Notably, with respect to the fourth factor that covered entities must consider – the extent to which the risk is mitigated – OCR states that a covered entity should consider the impact of the ransomware on the integrity of the PHI, such as whether the covered entity is able to restore the PHI through implementation of disaster recovery and data backup plans.
Based on OCR’s more detailed guidance, the assertion in OCR’s blog that a breach will “usually” occur as a result of a ransomware attack seems aggressive. For example, if the ransomware attack did not steal data, but rather did nothing more than lock individuals or companies out of computer files with a demand for ransom payment, and the covered entity is able to restore the data, a covered entity might be able to conclude that there is a low probability that the PHI has been compromised.
This analysis highlights the difficulty arising from HHS’ shift in approach to breach analysis in 2013, as part of the HIPAA Omnibus Final Rule. Prior to that rule, the question in a breach analysis was whether there was a risk of financial, reputational, or other harm to the individual. Under the revised rule, the question is whether the data has been “compromised.” The stated goal was to shift to a more objective standard, with a focus on harm to the data, as opposed to harm to the individual. But the factors that a covered entity is required to consider in its risk analysis seem still to point to the risk of potential harm to the patient, and in the end it seems pointless at best to notify a patient of a data breach if there is no risk to the patient. To put the question squarely, if data is effectively destroyed, but there is no risk of harm to the patient, has the data been “compromised” for breach reporting purposes?
Separately, on February 18, 2016, SB 1137 was introduced in the California legislature and is currently making its way through the legislative process. SB 1137 would revise California’s penal code to make it a felony to knowingly use ransomware to hold data hostage. Interestingly, earlier this month the website of the bill’s author was itself subject to a ransomware attack.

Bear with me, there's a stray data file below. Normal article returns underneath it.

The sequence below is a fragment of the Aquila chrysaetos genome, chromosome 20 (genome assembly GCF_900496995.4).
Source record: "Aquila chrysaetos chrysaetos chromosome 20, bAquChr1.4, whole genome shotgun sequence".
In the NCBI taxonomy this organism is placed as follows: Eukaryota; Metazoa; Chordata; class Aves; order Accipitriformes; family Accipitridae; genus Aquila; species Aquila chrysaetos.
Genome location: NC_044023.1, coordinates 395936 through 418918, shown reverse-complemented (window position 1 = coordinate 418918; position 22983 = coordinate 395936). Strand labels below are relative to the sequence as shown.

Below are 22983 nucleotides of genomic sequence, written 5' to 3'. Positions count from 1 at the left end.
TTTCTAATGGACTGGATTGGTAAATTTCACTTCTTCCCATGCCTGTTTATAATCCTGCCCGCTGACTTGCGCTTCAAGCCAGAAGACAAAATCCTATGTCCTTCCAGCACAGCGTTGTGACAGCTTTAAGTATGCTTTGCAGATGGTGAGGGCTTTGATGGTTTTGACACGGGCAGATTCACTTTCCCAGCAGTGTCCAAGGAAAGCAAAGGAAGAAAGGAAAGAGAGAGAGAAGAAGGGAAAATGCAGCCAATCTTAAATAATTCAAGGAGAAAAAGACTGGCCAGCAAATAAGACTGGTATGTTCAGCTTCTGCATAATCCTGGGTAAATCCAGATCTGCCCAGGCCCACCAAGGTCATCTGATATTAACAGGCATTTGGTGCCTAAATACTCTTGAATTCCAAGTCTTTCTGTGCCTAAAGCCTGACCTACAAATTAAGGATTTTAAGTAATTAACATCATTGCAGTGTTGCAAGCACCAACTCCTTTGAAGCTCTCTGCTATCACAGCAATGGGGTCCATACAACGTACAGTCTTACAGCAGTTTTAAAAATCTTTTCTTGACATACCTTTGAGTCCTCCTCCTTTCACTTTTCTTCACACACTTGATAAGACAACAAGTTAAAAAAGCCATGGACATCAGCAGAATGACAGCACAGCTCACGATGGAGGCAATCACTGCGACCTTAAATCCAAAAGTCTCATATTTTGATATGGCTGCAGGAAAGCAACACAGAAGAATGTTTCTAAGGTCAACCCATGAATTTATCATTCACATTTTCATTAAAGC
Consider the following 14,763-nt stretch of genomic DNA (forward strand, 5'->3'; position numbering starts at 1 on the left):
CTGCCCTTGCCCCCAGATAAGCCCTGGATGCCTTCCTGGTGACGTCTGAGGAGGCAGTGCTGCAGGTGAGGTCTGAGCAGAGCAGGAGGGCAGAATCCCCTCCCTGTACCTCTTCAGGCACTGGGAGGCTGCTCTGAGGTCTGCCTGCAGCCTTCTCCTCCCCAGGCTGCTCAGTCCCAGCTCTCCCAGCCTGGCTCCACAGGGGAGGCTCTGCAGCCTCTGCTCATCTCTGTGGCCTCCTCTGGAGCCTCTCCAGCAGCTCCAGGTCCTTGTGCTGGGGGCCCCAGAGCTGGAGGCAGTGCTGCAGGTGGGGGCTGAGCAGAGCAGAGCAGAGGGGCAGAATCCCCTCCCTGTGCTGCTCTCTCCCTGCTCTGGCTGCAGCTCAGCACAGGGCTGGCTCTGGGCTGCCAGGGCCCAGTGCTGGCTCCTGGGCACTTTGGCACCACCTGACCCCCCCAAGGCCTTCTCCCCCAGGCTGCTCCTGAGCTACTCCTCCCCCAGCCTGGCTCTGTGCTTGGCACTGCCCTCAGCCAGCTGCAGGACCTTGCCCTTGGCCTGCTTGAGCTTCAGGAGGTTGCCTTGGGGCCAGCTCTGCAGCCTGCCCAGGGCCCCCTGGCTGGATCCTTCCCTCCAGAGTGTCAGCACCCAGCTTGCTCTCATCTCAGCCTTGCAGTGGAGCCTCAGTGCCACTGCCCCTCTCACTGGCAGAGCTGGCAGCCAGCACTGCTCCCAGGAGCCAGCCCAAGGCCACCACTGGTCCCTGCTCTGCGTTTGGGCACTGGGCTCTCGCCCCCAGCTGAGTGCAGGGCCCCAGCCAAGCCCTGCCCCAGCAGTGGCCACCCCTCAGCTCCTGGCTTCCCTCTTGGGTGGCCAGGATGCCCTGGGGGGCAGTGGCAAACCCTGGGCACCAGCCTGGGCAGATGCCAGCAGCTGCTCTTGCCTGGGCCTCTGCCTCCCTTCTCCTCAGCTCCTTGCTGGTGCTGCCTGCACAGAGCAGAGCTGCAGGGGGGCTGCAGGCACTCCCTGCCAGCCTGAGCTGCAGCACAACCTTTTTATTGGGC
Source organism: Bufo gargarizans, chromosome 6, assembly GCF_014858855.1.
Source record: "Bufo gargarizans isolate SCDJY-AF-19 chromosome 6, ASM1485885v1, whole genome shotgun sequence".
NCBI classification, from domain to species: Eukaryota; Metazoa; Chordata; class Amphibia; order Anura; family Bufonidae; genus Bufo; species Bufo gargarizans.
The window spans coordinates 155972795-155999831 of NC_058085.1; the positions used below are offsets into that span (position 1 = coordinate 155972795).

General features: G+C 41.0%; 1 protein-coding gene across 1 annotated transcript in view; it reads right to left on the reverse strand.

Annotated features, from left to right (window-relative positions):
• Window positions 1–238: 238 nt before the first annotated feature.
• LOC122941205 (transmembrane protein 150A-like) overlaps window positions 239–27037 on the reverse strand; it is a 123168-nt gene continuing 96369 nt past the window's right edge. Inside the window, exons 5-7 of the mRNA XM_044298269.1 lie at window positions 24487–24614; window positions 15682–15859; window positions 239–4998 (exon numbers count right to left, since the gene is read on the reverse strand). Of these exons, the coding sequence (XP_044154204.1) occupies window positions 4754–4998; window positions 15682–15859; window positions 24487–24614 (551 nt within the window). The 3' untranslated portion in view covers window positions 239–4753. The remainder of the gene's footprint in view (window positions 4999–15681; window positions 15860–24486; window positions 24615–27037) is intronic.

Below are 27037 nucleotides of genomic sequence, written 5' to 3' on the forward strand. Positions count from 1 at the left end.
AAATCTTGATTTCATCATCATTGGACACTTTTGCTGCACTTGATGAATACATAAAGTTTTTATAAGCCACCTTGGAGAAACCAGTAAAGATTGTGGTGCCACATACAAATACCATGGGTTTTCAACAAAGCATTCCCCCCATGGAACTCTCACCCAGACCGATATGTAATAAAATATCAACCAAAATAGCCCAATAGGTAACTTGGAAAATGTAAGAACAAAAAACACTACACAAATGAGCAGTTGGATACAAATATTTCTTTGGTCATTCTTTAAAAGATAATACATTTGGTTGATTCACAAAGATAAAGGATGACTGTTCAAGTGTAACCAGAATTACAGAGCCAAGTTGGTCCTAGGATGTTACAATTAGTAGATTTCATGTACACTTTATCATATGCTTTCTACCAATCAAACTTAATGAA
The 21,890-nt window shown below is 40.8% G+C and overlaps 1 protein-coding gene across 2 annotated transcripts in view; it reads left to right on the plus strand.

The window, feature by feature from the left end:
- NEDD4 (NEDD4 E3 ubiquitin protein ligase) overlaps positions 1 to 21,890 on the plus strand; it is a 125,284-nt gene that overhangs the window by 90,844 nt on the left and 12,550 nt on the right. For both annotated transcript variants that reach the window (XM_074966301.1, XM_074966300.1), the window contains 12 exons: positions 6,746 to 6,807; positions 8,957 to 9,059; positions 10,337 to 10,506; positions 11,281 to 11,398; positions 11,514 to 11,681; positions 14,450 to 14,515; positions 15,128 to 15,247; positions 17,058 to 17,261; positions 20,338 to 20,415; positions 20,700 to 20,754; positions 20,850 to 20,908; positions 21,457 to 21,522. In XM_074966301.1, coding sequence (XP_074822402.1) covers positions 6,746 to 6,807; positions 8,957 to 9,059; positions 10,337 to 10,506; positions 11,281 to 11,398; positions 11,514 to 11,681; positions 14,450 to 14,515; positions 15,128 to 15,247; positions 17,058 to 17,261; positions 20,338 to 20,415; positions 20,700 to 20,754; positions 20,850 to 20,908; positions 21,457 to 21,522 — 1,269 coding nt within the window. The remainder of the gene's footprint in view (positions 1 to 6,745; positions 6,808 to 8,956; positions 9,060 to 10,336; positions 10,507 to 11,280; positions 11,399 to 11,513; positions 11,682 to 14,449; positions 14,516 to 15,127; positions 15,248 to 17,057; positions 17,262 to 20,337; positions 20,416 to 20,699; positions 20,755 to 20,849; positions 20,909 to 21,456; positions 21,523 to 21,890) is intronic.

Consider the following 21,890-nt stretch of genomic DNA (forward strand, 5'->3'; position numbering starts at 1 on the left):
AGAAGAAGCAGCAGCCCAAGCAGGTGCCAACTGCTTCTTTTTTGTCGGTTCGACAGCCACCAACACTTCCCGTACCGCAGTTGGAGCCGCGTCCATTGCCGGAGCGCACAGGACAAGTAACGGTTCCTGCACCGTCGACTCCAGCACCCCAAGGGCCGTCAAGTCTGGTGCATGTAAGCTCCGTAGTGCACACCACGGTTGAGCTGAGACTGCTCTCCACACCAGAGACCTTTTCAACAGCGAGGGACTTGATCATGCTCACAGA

Proponents of the legislation state that the law would send a message to perpetrators that California takes ransomware attacks very seriously, and would place law enforcement in a better position to take action against such perpetrators. However, the effectiveness of the bill (if passed) in curbing such attacks is questionable, since such attacks are hard to trace and often originate from overseas.
The increasing prevalence of ransomware attacks is not surprising, as part of the new reality that health care providers have to face, regarding the routine onslaught of attempts by hackers to access computer systems. In addition, it remains to be seen whether legislative attempts to address the issue could curb this growing trend. Providers would be well served to engage in proactive measures to maintain or establish security safeguards in compliance with the HIPAA Security Rule, including development and periodic testing of contingency plans, to ensure organizational readiness if a ransomeware attack occurs.
Hooper, Lundy & Bookman assists clients with a range of HIPAA compliance activities, including compliance counseling, policies and procedures, workforce training and managing data breaches.